Drilling holes for rivets

Gcort49

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Totally agree...been drilling rivets in cymbals for years..always used a cobalt 3/16" drill bit, slow speed..if you can clamp cymbal with some clamps and piece of wood under cymbal, should be fine...drill from under the cymbal...about 1.5" from edge. If in a cluster, keep 1.5 apart...found no more than 4 rivets...more than that, adds a bit of unwanted weight
 

Rik_Everglade

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I was looking for this sound:

Did it just like Gcort49 said. 1.5" from the edge and 3/16" bit.Put four at 12-3-6-9 o'clock. I picked my K con 19" crash/ride. This guy has four rivets in a 22" Istanbul Agop, but my 20" K con rides didn't sound as bright as his. So I went for it with the 19". It came out sounding very close. Very very close. I think that I'd like to try another style of rivet. I used brass rivets, I think that lighter smaller rivets will take it that last step to sounding just the way I wanted it to.
 

rock roll

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Lots of good advice already stated. I'll just add...
It depends of course on the rivets you use.the hole has to be slightly bigger than the rivet so it can wobble freely as previously stated.
There are split rivets and ones that you have to flare out the bottom end.
For the flair type .....
I've tried the ball peen hammer, it works but.... I found using a rat tail file is better. Stick the tip into the shaft and work it around carefully bending it outwards.
If you drill your hole from the top , watch out pushing down too hard.
You can put a dent in the cymbal or start a crack.
I prefer to drill from the bottom side with wood underneath , this way the cymbal is stable without worrying about pushing down too hard.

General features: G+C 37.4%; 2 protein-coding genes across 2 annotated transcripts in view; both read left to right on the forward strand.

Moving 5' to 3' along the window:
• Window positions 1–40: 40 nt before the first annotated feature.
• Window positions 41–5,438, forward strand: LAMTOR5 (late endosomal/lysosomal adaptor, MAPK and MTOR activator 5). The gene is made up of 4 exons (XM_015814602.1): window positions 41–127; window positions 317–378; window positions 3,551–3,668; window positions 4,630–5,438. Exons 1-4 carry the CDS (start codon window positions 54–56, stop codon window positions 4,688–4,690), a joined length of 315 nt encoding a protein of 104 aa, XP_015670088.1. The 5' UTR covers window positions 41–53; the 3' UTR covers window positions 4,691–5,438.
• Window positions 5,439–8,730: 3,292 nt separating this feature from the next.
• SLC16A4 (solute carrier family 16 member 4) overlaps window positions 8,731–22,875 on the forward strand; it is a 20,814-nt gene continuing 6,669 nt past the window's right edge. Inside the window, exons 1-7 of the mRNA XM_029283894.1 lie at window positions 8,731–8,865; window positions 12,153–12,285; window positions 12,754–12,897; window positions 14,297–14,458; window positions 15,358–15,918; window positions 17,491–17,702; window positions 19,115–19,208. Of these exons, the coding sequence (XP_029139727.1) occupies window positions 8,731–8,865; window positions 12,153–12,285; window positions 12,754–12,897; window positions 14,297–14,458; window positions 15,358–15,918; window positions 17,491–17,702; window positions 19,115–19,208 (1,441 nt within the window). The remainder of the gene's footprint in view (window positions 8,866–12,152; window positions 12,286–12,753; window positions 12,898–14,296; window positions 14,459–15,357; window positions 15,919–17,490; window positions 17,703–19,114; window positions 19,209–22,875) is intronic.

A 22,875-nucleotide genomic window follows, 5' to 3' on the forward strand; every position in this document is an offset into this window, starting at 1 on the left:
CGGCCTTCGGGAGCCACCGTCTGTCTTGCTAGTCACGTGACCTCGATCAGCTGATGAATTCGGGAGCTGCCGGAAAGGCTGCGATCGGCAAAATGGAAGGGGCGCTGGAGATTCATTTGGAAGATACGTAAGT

Use the rat tail file to file down any burs followed with some sandpaper.
Good luck.
 

rock roll

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Even though normally a pilot hole makes sense, with cymbals I have found it less hassle just to start with a punch like Matt said, then go right in with the full size bit. Some of the thinner bits I tried to use for a pilot hole just broke under the strain, so I had to use a thicker bit anyway; and then the full size bit tended to grab and bind in the hole rather than cleanly enlarging it. Just make sure your bit is designed for drilling metal, and is sharp.


A wedge is perfect for getting the split rivets started. Personally, once I've decided to keep them installed, I then use some needle nose pliers to bend the legs further to like 90 degrees.

The ones in that Zildjian pic looks like a tube shape, which you flare out by putting a round wedge into the end, and then hammering. For a round wedge you could use a pointy bolt, a fat masonry nail, an old large soldering tip, or a phillips screwdriver with a short fat point to it.
I agree with everything except for flaring out. Use a rat tail file.
 

Seb77

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I recently "falred out" a Z rivet by just squashing the hollow end with a pair of plumber's pliers. :) For more felxibility with this kidn of rivet, you can just put apiece of tape on the bottom end, keep the rivet in place, but removable without any hassle.

I second very slow drilling. Even if it's a very slow drill. it's not that you spend hours drilling twoor four holes. However, all the troubles of skipping/wandering around are avoided, plus any heat. If you only have a fast drill, using a drop of oil helps with the latter.
 

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